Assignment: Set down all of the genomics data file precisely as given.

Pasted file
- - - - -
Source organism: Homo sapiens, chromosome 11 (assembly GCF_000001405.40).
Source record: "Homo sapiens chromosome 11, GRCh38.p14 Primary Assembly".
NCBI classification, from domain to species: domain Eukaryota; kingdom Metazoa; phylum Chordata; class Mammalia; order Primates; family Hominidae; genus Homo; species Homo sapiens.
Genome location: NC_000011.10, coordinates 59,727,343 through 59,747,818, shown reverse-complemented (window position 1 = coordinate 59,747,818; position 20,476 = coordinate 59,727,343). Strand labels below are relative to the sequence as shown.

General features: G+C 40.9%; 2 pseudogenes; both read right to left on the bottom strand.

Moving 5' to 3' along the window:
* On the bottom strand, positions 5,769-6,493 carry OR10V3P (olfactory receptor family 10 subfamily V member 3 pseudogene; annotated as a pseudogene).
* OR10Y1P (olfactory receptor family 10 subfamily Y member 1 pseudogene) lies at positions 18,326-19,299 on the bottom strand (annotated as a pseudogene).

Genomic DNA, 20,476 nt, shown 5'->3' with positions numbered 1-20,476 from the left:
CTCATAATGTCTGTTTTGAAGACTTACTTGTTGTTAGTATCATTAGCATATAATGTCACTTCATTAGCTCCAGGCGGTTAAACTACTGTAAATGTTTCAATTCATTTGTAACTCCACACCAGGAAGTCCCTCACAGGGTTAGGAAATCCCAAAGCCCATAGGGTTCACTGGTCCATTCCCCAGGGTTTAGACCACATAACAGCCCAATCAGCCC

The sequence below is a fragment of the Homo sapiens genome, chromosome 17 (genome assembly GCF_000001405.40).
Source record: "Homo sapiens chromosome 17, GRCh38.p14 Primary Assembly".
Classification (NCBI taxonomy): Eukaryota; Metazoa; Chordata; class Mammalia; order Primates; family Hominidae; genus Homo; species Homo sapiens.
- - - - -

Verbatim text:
Source organism: Homo sapiens, chromosome 11 (assembly GCF_000001405.40).
Source record: "Homo sapiens chromosome 11, GRCh38.p14 Primary Assembly".
NCBI classification, from domain to species: domain Eukaryota; kingdom Metazoa; phylum Chordata; class Mammalia; order Primates; family Hominidae; genus Homo; species Homo sapiens.
Genome location: NC_000011.10, coordinates 59,727,343 through 59,747,818, shown reverse-complemented (window position 1 = coordinate 59,747,818; position 20,476 = coordinate 59,727,343). Strand labels below are relative to the sequence as shown.

General features: G+C 40.9%; 2 pseudogenes; both read right to left on the bottom strand.

Moving 5' to 3' along the window:
* On the bottom strand, positions 5,769-6,493 carry OR10V3P (olfactory receptor family 10 subfamily V member 3 pseudogene; annotated as a pseudogene).
* OR10Y1P (olfactory receptor family 10 subfamily Y member 1 pseudogene) lies at positions 18,326-19,299 on the bottom strand (annotated as a pseudogene).

Genomic DNA, 20,476 nt, shown 5'->3' with positions numbered 1-20,476 from the left:
CTCATAATGTCTGTTTTGAAGACTTACTTGTTGTTAGTATCATTAGCATATAATGTCACTTCATTAGCTCCAGGCGGTTAAACTACTGTAAATGTTTCAATTCATTTGTAACTCCACACCAGGAAGTCCCTCACAGGGTTAGGAAATCCCAAAGCCCATAGGGTTCACTGGTCCATTCCCCAGGGTTTAGACCACATAACAGCCCAATCAGCCC

The sequence below is a fragment of the Homo sapiens genome, chromosome 17 (genome assembly GCF_000001405.40).
Source record: "Homo sapiens chromosome 17, GRCh38.p14 Primary Assembly".
Classification (NCBI taxonomy): Eukaryota; Metazoa; Chordata; class Mammalia; order Primates; family Hominidae; genus Homo; species Homo sapiens.